- ‘ar‘ as in ‘star’ is also lazy. In some forms, the vowel shortens and becomes ‘a‘ as in ‘cap’.
- The ‘i‘ as in ‘pit’ becomes ‘ee‘ as in ‘feet’.
- In stronger versions, ‘you‘ becomes ‘yow‘ and a ‘y‘ at the end of a word becomes ‘ay‘.
- Brummie employs a mild form of the stereotypical Spanish ‘r‘. This is a rolled variant, formed by vibrating the tongue at the top of the mouth4. Not every written ‘r’ is articulated. Here, the Birmingham accent mirrors RP quite closely. With a word like ‘Centre’, the ‘r’ sound is completely ignored. This differs from standard North American English, where every ‘r’ is pronounced if it appears in the written word.
- The ‘g‘ in an ‘ng‘ formation is over-articulated. At the end of a word, or when followed by a vowel, it is effectively pronounced twice.
- ‘H‘s are dropped wherever they occur, except when emphasis is required. The word ‘Birmingham’ therefore, has a silent ‘h’. It also has a strong ‘g’, and the ‘r’ is not pronounced at all.
- ‘T‘s are occasionally omitted from the end of words.
In order to make use of the above, the student must be prepared to practise5. To do this, it is often helpful to memorise a suitable passage of written English, annotated for the Brummie accent, and to speak it out loud as often as possible. The following paragraph, therefore, is written out with the appropriate phonetic translation6.
Birmingham is one of the largest cities in the United Kingdom. It is
berminggum is wun uv the Larges citays in the u-nyted kingdem. It is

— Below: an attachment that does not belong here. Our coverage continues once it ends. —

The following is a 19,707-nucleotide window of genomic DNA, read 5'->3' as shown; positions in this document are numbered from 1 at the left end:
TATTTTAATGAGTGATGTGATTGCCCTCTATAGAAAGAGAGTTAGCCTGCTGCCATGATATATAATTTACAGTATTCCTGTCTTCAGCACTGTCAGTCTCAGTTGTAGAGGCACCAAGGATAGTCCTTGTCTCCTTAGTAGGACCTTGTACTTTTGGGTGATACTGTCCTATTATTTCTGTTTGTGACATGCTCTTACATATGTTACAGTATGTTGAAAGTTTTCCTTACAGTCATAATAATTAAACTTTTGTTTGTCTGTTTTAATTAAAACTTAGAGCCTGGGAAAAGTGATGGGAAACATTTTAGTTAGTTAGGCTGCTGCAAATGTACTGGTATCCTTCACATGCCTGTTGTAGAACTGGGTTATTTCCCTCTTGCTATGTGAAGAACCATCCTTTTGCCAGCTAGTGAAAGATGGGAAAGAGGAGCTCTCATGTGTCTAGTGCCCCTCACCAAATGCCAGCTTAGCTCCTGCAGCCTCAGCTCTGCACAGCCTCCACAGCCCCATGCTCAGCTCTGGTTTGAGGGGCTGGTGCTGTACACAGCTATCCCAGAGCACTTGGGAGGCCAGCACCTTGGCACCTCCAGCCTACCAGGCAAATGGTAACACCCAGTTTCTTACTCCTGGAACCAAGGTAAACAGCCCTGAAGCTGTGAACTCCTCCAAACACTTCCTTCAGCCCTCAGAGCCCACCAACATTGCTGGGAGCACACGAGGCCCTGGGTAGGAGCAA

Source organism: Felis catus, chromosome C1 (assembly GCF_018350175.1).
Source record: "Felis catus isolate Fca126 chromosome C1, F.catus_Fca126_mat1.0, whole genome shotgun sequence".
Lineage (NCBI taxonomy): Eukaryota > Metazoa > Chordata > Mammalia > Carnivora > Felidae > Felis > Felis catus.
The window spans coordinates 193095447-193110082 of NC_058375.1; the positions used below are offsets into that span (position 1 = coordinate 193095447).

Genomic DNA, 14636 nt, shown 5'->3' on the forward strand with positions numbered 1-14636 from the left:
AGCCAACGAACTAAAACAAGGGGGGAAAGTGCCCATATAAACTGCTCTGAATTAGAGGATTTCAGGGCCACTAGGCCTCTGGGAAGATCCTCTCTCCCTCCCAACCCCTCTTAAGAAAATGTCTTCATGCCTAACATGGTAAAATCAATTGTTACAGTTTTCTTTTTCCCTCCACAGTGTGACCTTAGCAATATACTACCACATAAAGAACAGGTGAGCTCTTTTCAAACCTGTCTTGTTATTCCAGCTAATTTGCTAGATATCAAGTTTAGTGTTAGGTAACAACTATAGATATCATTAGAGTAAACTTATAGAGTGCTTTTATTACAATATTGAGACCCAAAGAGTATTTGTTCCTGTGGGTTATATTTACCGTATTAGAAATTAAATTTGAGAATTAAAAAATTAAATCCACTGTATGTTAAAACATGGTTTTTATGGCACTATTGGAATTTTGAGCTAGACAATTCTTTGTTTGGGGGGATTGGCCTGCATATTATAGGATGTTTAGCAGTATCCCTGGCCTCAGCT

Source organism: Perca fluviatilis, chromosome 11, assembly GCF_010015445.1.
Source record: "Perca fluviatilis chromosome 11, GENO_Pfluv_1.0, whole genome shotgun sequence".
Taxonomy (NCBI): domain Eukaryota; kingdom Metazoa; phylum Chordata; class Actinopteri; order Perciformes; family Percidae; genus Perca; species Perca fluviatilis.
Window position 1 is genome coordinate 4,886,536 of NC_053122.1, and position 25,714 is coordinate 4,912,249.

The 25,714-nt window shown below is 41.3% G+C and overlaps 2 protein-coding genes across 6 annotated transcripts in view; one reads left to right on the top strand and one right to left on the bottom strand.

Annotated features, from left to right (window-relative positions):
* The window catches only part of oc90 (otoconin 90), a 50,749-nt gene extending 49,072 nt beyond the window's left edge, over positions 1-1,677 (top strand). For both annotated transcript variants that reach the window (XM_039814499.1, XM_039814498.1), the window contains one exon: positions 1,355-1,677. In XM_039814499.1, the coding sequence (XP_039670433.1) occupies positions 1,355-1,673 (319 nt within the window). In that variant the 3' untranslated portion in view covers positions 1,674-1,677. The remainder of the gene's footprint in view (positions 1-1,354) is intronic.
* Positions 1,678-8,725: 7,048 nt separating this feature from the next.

probably most famous for the Bull Ring and Spaghetti Junction, but it has
pRRobebLay moest faymus fer the buLLRRingg und spegettee jungshun, but ittas
a lot more to offer. The National Exhibition Centre is a great source of
eLo- mor to offa. The nashnel eksibishun senta is a gRRayt sawss uv
pride to the local inhabitants and steps have been taken in recent years to
pRRoid te the lowkel in-abitents und steps av bin tayken in RResunt yeers to
improve the appearance of the city.
impRRoov the appeeRents uv the citay.
Don’t forget to roll the ‘r’s and try not to vary the tone too much.
It often helps, as well, to have a ‘hook’ sentence, to help you slide into the accent whenever required. This can be anything you like:
I quite like it, I’ll give it five.
Oi quoit loik it, oil giv it foiv.
Of course, the best way to ensure your accent is one hundred per cent authentic is to listen to a native Brummie speaker. Record them as they talk and try to emulate the flow of their speech. Often the rhythm of an accent can be just as important as the vowel changes.
And whatever you do, don’t forget that downward intonation at the end of the sentence. This, more than anything, is the mark of a true Brummie.
1 A dialect centred around the city of Newcastle.
2 Received Pronunciation was actually developed by the BBC, in order to clear up confusion over the pronunciation of different words; notably the word ‘pronunciation’.
3 The lips do not tighten to clarify the sound as in RP.
4 This is distinct from the French ‘r’ sound, which is produced at the back of the throat and is far more difficult for native English speakers.
5 An anecdote that the late great Welsh actor Richard Burton used to love telling concerned fellow thespian, Laurence Olivier, and his attempt to master the Birmingham accent that a forthcoming theatre role required of him. Such was Olivier’s serious ‘method acting’ approach to learning the Midlands regional accent, he decided to live in the area for a short period of time to absorb the dialect at source. Finally confident of having learned it off pat, he walked into a local newsagent, ‘incognito’, and in his best Brummie tones, asked the proprietor for a copy of the day’s newspaper, to which the proprietor replied, ‘Certainly, sir. And how long have you been in the country, sir?’
6 This does not make use of the International Phonetic Alphabet, which is a more accurate means of recording sound, as many of the symbols employed would be unfamiliar to the lay reader.